Children in the NSW town of Tamworth have been colouring the streets in chalk to help spread some cheer as residents grapple with coronavirus shutdowns. This weekend, the children will use their chalk to write messages of thanks to essential workers.
While COVID-19 has left the streets of Tamworth in northern New South Wales all but empty, they may never have been so colourful.
A week ago, Tamworth mother Joanne Stead and a team of local volunteers delivered bundles of chalk to families around town in an attempt to "brighten up the streets".
Since then, the town's children have been using the chalk to draw colourful pictures and encouraging messages around Tamworth.
"It was a great way to get the kids out into the sunshine and it definitely brightened up our streets," Ms Stead told SBS News.
"It was a good way to open up conversations about the helpers in our community and why we’re trying to brighten up the streets. It’s something that the kids can feel they’re contributing, too."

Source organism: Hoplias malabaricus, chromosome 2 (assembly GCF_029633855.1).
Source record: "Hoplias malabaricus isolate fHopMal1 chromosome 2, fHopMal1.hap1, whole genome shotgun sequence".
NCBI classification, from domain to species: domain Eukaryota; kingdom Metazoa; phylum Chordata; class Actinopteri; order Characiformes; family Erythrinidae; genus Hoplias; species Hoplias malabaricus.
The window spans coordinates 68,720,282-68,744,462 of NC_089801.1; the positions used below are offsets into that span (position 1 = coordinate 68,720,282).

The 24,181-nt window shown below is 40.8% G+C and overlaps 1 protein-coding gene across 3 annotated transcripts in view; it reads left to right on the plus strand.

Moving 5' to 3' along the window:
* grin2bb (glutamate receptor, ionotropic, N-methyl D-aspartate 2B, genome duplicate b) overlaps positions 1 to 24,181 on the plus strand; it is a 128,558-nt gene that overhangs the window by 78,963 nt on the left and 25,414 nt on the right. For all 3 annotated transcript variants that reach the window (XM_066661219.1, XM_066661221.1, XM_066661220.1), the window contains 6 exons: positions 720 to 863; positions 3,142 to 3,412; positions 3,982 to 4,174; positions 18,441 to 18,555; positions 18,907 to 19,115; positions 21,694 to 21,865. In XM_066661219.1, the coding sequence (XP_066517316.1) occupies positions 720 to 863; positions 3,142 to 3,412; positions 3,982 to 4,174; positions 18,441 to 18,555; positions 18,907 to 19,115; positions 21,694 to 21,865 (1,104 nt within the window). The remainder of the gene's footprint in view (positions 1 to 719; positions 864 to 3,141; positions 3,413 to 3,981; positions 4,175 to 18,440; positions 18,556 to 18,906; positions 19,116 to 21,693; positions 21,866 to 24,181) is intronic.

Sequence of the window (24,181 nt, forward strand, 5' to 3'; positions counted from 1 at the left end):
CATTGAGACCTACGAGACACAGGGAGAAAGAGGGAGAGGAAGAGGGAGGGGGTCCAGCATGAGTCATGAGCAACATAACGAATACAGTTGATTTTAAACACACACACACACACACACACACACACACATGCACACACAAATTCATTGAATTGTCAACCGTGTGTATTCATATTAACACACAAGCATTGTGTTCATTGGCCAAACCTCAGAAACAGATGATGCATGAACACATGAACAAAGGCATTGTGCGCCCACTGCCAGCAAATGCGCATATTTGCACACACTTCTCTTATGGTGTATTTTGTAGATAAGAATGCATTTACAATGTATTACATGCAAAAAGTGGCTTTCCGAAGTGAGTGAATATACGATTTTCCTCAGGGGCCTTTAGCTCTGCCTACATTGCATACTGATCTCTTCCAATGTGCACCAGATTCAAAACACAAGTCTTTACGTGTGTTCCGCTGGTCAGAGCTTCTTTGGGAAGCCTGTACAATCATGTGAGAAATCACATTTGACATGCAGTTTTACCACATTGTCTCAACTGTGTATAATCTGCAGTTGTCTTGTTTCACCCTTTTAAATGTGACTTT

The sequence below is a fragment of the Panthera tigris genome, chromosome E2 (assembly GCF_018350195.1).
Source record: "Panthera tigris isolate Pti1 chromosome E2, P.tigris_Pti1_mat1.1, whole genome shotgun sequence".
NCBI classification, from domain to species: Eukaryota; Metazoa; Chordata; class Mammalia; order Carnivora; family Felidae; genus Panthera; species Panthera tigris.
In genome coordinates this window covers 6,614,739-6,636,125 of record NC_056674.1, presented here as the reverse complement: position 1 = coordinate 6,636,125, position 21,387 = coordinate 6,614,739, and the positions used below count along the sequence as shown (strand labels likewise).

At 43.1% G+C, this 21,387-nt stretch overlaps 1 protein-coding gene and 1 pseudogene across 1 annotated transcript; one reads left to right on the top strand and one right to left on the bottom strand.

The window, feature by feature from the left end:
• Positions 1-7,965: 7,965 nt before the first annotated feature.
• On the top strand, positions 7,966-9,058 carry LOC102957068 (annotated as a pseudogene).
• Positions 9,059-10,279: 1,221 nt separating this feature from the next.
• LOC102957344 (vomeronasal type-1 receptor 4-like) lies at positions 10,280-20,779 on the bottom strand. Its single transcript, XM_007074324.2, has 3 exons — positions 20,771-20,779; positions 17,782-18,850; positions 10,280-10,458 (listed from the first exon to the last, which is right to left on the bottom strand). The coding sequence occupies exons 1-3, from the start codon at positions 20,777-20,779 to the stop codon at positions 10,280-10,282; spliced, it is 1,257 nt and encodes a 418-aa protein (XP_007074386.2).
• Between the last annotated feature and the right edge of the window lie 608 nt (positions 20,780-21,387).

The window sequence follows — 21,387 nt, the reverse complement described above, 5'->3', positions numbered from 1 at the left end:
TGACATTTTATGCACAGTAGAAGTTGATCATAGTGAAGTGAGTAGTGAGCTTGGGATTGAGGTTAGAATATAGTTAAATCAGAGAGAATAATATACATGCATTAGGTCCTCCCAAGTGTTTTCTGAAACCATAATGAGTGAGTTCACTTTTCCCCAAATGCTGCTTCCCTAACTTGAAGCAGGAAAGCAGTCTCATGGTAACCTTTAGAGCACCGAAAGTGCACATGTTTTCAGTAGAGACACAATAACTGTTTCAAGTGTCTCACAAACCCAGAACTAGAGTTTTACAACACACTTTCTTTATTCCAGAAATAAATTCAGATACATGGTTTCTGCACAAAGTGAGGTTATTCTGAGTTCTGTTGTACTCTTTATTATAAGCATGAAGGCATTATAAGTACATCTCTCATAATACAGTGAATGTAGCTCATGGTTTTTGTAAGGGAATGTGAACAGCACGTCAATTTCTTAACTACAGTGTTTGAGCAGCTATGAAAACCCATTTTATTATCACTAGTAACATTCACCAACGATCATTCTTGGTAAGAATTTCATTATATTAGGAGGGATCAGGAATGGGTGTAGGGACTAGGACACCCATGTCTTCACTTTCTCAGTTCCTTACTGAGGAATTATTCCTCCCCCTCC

Tamworth residents have posted hundreds of pictures of the resulting artworks on social media and in a local Facebook group called Tamworth True.
Ms Stead said Tamworth is set to be covered in chalk again this weekend, with children this time writing messages of thanks to the essential workers helping to keep their community running.
"There's a lot of businesses that have had to change really rapidly, some that have had to shut their doors, and we know there’s a lot of front line staff copping abuse from anxious clients and customers," she said.
"So we really want to put a focus on all the things we should be grateful for at the moment, especially all the essential workers still going to work."
Ms Stead said she and other volunteers are also organising the town's Easter hat parade to take place online this weekend, to make sure the children don't miss out on the annual event.
People in Australia must stay at least 1.5 metres away from others and gatherings are limited to two people unless you are with your family or household.
If you believe you may have contracted the virus, call your doctor (don’t visit) or contact the national Coronavirus Health Information Hotline on 1800 020 080. If you are struggling to breathe or experiencing a medical emergency, call 000.
SBS is committed to informing Australia’s diverse communities about the latest COVID-19 developments. News and information is available in 63 languages at sbs.com.au/coronavirus